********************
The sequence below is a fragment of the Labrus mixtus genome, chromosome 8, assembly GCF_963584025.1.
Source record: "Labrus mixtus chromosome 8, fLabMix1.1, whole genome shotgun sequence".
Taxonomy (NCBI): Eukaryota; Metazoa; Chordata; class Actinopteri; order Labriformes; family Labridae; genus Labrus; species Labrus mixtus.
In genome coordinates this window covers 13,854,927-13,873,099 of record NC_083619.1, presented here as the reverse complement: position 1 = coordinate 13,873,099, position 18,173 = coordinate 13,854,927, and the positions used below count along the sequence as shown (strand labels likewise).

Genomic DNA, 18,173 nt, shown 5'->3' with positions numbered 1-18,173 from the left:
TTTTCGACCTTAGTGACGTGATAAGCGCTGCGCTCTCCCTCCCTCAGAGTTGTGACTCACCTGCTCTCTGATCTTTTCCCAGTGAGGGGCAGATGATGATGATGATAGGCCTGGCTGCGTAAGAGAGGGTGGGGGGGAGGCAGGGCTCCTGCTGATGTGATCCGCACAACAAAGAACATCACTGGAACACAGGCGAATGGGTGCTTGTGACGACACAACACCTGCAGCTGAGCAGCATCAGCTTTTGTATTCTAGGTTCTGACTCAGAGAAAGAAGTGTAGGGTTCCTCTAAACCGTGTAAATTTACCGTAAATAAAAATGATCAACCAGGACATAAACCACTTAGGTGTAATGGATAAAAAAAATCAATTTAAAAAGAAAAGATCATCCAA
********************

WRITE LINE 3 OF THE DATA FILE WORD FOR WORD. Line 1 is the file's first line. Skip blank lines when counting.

Taxonomy (NCBI): Eukaryota; Metazoa; Chordata; class Actinopteri; order Labriformes; family Labridae; genus Labrus; species Labrus mixtus.